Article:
Directed by John Frankenheimer (1930-2002), 52 Pick-Up stars Roy Scheider’s (1932-2008). Harry Mitchell “Mitch” (Scheider), is a successful Lockheed executive at Ranco Steel. Mitch works overtime by cheating on his wife with a prostitute named Cini (Kelly Preston). He’s getting serious about Cini, so sets up a secret apartment for their rendezvous. Neither of them knows the apartment has hidden cameras or they are being stalked by a trio of crazy blackmailers: Cini’s handlers/pimps.
Cini wants to go straight, stop hooking, take classes, and dreams of being with Mitch for the long run. Not so fast, her handlers devise a plan to blackmail and extort Mitch to buy a tape that exposes his cheating on his wife with Cini.
Meanwhile his wife Barbara (Ann-Margret) announces she’s running for councilwoman which creates a dilemma for Mitch. He’s so wracked with guilt over his infidelity he comes clean to Barbara about the affair. He’s upfront that he’s being blackmailed. He says it’s the first time he’s been unfaithful, but he says it’s different – he was tired of their relationship after 23 years. It’s not that simple. He looks for reasons why it happened, but Barbara walks out on him. Mitch’s only concern is to preserve appearances for Barbara who stuck by him while he built a successful business.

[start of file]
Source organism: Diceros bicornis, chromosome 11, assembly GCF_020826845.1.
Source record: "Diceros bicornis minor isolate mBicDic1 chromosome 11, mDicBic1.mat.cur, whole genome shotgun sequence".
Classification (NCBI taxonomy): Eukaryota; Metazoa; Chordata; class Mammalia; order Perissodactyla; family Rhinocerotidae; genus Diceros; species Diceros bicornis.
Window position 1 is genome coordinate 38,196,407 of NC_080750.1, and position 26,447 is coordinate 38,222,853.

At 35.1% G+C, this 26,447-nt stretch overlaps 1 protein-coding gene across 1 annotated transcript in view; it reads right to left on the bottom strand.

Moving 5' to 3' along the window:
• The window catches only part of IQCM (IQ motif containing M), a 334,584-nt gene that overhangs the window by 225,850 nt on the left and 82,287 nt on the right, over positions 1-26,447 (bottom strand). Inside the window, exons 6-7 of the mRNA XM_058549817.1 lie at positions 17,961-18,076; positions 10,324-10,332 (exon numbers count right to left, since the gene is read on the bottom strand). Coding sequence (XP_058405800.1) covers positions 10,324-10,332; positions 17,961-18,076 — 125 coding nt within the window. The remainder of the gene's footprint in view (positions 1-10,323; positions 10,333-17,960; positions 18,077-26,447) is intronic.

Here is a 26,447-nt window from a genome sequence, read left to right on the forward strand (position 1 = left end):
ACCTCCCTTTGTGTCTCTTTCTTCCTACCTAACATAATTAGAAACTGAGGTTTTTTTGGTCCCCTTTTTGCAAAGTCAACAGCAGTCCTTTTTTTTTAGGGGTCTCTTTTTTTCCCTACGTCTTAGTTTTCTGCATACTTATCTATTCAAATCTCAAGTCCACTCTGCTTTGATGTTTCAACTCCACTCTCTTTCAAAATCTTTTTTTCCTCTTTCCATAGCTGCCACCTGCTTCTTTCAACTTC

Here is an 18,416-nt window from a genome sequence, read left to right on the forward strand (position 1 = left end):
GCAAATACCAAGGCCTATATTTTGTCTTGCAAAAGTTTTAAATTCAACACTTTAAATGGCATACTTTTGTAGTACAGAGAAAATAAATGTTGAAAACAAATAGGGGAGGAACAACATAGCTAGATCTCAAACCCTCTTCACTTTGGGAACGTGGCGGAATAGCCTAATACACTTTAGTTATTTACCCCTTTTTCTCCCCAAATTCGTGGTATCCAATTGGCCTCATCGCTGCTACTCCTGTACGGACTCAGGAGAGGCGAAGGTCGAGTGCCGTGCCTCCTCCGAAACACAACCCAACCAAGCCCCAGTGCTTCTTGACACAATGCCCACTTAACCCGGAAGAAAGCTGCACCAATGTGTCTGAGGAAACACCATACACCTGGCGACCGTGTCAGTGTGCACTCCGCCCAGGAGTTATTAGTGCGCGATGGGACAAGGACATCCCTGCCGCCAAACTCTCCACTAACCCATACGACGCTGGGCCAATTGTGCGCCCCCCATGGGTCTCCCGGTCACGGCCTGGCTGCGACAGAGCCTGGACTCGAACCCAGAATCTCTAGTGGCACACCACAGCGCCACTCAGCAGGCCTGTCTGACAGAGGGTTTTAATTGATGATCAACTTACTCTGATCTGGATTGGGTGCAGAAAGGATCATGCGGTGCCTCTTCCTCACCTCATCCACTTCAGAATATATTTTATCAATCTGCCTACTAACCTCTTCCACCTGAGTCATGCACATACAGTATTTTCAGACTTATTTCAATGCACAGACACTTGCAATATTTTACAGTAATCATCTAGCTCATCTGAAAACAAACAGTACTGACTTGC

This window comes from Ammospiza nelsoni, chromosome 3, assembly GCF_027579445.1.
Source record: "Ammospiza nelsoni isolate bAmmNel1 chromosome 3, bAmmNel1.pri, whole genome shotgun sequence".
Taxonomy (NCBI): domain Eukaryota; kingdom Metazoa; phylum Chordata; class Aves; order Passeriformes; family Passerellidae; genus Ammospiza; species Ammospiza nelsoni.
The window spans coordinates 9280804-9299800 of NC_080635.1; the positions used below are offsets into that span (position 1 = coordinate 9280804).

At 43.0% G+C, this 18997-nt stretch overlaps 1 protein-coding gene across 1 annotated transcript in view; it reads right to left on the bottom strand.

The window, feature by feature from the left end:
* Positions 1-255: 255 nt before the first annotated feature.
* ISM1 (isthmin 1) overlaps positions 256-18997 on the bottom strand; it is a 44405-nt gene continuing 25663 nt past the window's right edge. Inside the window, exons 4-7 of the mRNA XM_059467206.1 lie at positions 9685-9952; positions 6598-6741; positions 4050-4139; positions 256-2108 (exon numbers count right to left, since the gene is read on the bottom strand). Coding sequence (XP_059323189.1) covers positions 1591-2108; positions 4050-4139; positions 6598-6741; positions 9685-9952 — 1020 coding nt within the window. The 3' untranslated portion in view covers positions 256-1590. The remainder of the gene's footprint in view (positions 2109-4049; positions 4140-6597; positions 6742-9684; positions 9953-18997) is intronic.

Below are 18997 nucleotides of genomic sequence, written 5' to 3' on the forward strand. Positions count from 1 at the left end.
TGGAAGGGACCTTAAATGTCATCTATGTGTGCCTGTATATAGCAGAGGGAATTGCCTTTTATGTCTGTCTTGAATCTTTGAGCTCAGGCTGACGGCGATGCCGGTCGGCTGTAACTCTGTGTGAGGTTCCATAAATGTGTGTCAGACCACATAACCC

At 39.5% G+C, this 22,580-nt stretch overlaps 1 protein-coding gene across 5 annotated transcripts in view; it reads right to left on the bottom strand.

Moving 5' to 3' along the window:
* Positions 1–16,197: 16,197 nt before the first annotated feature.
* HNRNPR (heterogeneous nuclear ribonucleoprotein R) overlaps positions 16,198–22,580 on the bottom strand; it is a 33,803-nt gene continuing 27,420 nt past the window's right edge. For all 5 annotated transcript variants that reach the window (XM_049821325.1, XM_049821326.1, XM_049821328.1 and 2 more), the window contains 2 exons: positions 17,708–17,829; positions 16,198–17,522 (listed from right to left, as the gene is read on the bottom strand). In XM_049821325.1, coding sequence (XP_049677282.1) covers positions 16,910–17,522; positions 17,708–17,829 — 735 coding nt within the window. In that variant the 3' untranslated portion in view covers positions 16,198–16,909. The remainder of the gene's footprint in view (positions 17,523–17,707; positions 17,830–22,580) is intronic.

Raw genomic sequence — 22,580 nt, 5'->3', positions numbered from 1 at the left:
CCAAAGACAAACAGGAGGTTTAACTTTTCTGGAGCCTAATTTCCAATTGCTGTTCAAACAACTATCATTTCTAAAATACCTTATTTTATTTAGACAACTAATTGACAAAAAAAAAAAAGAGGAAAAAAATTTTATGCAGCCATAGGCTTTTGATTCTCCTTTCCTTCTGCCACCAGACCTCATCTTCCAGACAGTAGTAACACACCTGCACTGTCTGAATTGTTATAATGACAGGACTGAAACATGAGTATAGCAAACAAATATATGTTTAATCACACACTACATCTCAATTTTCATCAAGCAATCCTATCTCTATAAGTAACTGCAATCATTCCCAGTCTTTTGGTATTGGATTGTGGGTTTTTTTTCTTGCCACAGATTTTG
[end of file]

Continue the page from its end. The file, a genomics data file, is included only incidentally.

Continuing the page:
Mitch is summoned to a ball game to deliver the first instalment payment, only he doesn’t pay – he puts a fake stack of paper into the envelope. The blackmailers are pissed off and come up with another way to get at him. One of them, Alan Raimy (John Glover), breaks into the Mitchell home to intimidate Barbara. Mitch is abducted, blindfolded and roughed up by assailants. He’s forced to watch a video when he sees it’s Cini begging for her life until she’s killed on camera. The blackmailers are clear they will frame him for the murder unless he pays the extortion money. Raimy uses items stolen from Mitch’s home to implicate him – Mitch’s monogramed jacket and handgun.
Mitch is released and thinks he can fix this on his own, but his arrogance gets in the way of fully admitting he’s not in control. He turns detective to find Cini’s killers by showing up at the strip club to find Cini’s best friend Doreen (Vanity); he knows she can help him track down the masked blackmailers turned cold-blooded killers.
With Doreen’s help, Mitch tracks down each blackmailer and turns them against each other. He fails to understand how truly dangerous they are. Raimy kidnaps Barbara and shoots her up with heroine and rapes her, as a final warning to Mitch to pay the extortion money.